By Maz Woolley
All text by, and copyright of the Author. Photographs have all been provided by the Manufacturer.
It is amazing to think that Sergio Goldvarg only returned to producing 1:43 scale models just over a year ago. Since then licences have been obtained from Ford and General Motors and once the first cars were released a steady stream of new ones has been announced. The cars are resin moulded to 1:43 scale and finished in China to Sergio’s specification. Lots of attention is paid to having pre-production tryouts made and shown to knowledgeable collectors to help get them absolutely right before production. These pre-production samples also help Sergio to get a good idea of the colours that will sell strongly and builds up a direct relation between the maker and the collectors.
Most of the releases to date have sold out at Goldvarg Collectibles, though some can still be found on the inventories of retail sellers. What is also amazing is that the US price of some of the cars to pre-order today are still at the bargain $99 launch price, and even a few that are not are only $109. This seems to be a bargain price at a time when prices from European companies like Matrix and Brooklin have increased very significantly over the same period and other competitors are much dearer anyway.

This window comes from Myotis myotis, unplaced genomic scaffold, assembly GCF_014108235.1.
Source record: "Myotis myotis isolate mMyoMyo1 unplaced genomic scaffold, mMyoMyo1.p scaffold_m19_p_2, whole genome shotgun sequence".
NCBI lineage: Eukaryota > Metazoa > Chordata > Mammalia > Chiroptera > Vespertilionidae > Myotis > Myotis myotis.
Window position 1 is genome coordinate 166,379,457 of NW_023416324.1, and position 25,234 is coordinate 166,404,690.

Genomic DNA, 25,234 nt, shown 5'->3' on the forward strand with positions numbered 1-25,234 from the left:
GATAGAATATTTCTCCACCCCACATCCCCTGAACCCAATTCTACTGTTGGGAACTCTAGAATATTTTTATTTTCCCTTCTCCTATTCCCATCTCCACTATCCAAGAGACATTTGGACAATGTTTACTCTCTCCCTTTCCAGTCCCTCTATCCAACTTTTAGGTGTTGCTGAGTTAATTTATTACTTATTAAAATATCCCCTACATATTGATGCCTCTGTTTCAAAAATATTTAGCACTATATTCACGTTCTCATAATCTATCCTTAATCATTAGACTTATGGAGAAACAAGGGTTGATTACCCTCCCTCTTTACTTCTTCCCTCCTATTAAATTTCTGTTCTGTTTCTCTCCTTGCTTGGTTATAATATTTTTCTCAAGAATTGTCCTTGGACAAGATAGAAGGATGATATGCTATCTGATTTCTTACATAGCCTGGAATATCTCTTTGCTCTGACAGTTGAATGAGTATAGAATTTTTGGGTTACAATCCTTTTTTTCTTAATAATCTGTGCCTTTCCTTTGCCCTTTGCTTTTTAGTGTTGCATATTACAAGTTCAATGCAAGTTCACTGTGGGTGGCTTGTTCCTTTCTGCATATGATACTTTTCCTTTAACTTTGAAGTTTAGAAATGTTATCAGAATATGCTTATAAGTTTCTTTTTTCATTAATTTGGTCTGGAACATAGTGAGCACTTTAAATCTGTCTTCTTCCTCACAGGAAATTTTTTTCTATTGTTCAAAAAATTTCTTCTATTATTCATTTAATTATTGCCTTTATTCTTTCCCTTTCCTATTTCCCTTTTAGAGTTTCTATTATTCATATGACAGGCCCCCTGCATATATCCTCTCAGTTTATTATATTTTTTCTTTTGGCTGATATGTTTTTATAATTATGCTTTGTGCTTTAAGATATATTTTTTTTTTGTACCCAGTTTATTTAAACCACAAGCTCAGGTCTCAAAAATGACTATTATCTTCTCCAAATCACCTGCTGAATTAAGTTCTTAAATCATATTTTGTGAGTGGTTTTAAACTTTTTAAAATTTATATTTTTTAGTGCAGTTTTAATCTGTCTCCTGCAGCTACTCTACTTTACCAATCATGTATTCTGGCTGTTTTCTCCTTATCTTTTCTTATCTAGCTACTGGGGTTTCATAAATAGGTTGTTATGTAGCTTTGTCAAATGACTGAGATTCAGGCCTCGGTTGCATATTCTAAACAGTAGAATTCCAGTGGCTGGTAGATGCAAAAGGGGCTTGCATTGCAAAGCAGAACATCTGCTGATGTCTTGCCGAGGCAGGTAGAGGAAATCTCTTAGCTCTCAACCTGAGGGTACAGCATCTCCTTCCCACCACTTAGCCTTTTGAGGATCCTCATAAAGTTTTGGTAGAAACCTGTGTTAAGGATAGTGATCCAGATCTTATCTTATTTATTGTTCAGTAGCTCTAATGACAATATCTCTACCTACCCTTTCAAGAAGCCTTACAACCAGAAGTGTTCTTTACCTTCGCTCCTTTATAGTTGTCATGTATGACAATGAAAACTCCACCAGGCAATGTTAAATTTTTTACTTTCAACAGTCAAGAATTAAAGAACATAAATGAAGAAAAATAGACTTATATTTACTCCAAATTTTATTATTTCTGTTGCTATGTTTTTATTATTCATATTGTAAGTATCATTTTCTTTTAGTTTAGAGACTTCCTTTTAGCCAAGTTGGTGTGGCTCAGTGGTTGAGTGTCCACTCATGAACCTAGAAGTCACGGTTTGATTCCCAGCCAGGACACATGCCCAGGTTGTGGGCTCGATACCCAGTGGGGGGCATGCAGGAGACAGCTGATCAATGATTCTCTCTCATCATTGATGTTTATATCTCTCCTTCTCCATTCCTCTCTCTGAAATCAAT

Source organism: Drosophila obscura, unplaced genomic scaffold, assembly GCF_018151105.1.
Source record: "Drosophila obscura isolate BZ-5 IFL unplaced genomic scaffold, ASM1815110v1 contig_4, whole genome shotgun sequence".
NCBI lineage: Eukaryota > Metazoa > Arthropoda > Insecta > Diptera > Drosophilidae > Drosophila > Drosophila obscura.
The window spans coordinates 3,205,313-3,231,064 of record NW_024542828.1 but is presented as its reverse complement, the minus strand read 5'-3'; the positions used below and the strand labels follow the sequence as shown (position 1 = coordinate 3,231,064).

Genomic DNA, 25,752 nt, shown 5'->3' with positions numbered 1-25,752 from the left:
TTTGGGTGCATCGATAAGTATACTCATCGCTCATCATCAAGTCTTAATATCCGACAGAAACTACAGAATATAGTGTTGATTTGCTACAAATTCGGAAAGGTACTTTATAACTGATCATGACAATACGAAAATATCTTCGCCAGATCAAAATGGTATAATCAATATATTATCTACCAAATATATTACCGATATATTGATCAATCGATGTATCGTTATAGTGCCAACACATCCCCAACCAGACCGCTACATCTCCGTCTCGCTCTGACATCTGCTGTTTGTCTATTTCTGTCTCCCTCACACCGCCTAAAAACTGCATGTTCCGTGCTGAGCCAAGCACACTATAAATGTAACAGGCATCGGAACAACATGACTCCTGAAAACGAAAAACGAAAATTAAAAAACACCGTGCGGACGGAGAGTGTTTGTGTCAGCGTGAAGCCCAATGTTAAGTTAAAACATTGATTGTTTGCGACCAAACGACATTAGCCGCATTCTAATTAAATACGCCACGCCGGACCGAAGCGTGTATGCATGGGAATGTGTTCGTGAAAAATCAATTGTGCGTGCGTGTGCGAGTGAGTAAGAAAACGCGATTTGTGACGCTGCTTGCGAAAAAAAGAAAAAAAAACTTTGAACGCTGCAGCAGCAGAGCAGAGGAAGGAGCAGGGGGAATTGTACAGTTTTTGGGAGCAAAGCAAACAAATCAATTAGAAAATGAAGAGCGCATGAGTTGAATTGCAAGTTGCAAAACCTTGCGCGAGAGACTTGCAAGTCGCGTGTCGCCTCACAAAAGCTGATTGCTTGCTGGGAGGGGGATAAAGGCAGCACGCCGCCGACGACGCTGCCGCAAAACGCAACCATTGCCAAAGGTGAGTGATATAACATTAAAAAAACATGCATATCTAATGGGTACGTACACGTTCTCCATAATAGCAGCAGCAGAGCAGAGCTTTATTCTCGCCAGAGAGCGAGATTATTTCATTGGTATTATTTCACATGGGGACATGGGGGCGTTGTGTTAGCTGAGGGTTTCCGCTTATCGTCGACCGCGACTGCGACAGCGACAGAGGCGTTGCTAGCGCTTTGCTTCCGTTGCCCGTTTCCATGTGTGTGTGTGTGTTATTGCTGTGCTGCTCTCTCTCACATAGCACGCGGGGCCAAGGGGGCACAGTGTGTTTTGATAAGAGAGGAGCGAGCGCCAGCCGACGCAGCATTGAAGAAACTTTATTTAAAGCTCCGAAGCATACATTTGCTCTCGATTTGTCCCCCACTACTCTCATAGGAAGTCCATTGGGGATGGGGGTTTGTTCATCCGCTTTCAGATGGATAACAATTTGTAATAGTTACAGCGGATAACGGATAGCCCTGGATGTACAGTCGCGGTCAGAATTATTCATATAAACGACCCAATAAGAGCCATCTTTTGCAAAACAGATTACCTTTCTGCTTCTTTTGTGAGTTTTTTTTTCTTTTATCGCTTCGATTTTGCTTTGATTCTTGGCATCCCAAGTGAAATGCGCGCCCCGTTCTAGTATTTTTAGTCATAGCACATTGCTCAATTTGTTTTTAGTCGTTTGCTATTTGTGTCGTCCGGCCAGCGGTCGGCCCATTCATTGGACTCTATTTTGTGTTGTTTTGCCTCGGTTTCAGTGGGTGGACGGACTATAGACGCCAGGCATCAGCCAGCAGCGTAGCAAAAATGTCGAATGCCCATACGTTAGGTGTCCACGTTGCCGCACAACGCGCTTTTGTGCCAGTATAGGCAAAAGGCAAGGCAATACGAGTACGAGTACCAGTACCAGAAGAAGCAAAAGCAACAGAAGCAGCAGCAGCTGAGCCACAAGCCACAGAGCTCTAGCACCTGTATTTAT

So lets look at some of the models announced but not yet shipped.
1961 PONTIAC CATALINA Twilight Mist
The 1961 Catalina sold for less than a Chevrolet Impala yet was fitted with a better automatic box and was kitted out to the standards of a Oldsmobile and was cheaper than that too. The new squarer, straight through, wing styling front and back heralded the start of the much more conservative styling of the early 1960s.
The Goldvarg model captures the complex curves and pressed surfaces very well.
GC-007 B 1970 FORD Galaxie Caramel Bronze
The 1970 Ford Galaxie was a full-sized car. The name was used for the top models in Ford’s full-size range competing with the Chevrolet Impala. Here the Goldvarg model has captured the typical early 1970s shape well and the intricately finished rear chrome panel and badging are worthy of note.
This car is also to be available in metallic silver with a black vinyl roof.
GC-008 A 1965 MERCURY PARK LANE MARAUDER Ocean Turquoise
In 1965 the chassis of full-size Ford and Mercury cars was redesigned and the Mercury line was given much flatter sides. a much more slab-sided appearance. Europeans will see the influence of the front end on both the German Ford Taunus 17M and the British Mark III Cortina.
The Goldvarg model again has very fine grille work as well as badging. The car is also available in a nice metallic gold finish.